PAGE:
Amy Dunne in Gone Girl, by Gillian Flynn

I went back and forth on my armchair diagnosis of Amy Dunne. Is she a narcissist, or a psychopath? Because these illnesses are all on a spectrum and have many overlapping behavioral manifestations, I decided she came close enough to include on this list. What I love about this portrayal is the smaller plot point in the novel that is frequently overlooked – and that is Amy’s own childhood. Her parents made her a public figure and used her for their own egotistical purposes in promoting their writing careers. Without any true sense of herself or the healthy love of a parent, Amy has no chance of escaping her fate as a narcissist. She learns how to become the perfect woman so she can secure the devotion of men. And when they begin to see through her façade and lose interest, she takes extreme measures to remain the center of attention, even if it’s in a negative way. Staging her own death to punish Nick catapults her into the national spotlight, feeding into the image of power and dominance that she needs to survive emotionally. “Love me or I will destroy you” is the essence of the narcissist’s core, and with female characters that usually centers around relationships. In the end of this twisted story, Nick gives in to her power as a means of self preservation, and Amy has secured a permanent source of nourishment for her alter ego.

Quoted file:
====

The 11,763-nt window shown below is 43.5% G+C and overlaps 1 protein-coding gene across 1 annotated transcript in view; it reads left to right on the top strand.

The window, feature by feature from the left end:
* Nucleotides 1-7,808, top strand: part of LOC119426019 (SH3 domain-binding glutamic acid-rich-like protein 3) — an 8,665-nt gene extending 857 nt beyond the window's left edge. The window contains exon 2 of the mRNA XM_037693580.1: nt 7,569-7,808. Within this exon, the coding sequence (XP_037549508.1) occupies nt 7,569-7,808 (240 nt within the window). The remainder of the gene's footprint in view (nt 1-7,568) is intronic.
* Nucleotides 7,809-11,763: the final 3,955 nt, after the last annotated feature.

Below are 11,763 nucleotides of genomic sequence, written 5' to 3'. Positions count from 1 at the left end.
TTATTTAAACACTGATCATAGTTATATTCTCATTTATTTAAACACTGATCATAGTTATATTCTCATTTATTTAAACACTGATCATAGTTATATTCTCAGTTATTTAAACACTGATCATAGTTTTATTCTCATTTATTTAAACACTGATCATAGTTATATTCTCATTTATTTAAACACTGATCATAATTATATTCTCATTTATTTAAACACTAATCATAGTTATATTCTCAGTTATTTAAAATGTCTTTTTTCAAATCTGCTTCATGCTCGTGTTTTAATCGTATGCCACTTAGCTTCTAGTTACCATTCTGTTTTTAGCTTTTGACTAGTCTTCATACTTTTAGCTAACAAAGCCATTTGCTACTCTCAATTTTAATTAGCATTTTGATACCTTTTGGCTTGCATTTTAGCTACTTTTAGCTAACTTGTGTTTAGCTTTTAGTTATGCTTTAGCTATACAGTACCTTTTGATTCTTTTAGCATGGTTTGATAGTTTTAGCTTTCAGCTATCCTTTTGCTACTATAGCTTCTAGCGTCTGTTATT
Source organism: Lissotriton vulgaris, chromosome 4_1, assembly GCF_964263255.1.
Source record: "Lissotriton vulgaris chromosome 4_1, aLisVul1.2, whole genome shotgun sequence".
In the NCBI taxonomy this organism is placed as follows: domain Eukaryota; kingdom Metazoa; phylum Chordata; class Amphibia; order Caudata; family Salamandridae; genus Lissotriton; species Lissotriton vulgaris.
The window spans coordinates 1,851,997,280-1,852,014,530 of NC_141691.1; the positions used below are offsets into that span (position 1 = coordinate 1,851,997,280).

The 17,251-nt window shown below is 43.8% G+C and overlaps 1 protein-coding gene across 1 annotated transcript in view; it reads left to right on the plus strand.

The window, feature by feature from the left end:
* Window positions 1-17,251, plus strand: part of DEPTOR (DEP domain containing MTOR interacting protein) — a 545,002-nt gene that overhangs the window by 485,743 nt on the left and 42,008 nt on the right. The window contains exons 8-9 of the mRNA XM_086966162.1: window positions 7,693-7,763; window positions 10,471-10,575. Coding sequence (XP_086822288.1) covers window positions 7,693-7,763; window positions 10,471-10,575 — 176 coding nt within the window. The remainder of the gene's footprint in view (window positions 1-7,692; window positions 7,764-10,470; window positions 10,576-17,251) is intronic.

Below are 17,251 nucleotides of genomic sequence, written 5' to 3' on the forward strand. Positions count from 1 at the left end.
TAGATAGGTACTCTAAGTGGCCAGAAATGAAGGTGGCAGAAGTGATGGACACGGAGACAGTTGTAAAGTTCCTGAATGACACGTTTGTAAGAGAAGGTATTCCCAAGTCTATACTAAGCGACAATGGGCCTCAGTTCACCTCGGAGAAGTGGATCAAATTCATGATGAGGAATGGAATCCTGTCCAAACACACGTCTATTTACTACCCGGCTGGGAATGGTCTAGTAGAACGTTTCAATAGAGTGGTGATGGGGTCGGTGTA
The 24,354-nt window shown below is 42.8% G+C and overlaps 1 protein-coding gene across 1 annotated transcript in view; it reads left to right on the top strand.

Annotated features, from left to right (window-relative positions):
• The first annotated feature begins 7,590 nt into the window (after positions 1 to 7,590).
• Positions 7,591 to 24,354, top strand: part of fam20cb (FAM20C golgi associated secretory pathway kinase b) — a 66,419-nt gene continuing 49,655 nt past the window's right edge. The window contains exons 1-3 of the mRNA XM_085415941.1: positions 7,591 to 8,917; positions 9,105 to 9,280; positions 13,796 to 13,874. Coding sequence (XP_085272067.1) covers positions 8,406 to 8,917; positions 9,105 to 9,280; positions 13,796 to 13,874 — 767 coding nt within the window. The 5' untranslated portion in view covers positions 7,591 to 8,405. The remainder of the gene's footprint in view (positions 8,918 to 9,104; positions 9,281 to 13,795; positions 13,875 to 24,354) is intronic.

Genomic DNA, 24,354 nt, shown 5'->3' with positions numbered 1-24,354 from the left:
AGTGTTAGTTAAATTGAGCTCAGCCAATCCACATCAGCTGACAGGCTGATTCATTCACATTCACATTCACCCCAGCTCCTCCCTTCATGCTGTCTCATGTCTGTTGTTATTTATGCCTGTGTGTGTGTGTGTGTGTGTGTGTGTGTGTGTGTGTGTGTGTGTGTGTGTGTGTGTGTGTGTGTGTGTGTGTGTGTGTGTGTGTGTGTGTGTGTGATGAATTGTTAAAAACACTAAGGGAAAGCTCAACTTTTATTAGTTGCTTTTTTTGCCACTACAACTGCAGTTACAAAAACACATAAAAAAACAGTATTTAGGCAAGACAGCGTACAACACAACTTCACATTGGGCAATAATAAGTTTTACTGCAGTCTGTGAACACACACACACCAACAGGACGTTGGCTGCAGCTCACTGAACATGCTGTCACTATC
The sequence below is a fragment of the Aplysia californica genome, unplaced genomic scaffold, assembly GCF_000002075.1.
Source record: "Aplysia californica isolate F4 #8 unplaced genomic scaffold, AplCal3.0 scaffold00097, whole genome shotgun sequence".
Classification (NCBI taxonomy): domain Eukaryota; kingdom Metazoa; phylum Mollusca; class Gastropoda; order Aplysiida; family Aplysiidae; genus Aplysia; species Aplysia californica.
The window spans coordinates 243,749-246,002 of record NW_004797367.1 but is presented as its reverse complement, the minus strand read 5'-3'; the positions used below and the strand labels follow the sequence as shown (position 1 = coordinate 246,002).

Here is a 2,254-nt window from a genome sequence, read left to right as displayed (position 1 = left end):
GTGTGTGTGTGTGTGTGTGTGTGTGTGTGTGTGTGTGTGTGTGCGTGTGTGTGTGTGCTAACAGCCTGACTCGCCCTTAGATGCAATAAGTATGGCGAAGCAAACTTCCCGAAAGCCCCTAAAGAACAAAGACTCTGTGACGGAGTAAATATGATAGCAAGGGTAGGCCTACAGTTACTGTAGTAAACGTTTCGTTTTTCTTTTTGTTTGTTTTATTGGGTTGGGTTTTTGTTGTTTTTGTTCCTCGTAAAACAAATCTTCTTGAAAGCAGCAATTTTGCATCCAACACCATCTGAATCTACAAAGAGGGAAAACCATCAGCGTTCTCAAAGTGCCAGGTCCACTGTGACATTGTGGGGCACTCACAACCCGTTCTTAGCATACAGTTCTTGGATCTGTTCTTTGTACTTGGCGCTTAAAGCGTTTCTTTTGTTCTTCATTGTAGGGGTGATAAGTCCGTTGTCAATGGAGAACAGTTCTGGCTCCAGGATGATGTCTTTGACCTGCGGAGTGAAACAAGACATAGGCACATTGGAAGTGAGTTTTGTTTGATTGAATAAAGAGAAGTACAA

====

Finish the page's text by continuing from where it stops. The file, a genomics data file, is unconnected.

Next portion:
Miranda Priestly in The Devil Wears Prada, by Lauren Weisberger

This portrayal of a female narcissist is fascinating because the manifestations come out in the workplace. There are no definitive lines between the behavior of male and female narcissists, but in our culture, men have more success acquiring loyal followers at work with narcissistic behavior than women. While abusive men at work are seen as confident and commanding, women are labeled “bitches.” In this novel, however, Miranda Priestly has achieved a level of power that enables her to be verbally abusive, demeaning, and devoid of empathy in her dealings with her underlings, including young intern, Andrea Sachs. However, there are hints throughout that underneath she feels vulnerable and worthy of our forgiveness for her behavior. In the end, Andrea escapes this trap by publicly accosting Miranda and getting herself fired. But whatever damage this does to Miranda’s alter ego, she quickly repairs it by finding a new intern she can bully – which is exactly what narcissists do.

Ingrid Magnussen in White Oleander, by Janet Fitch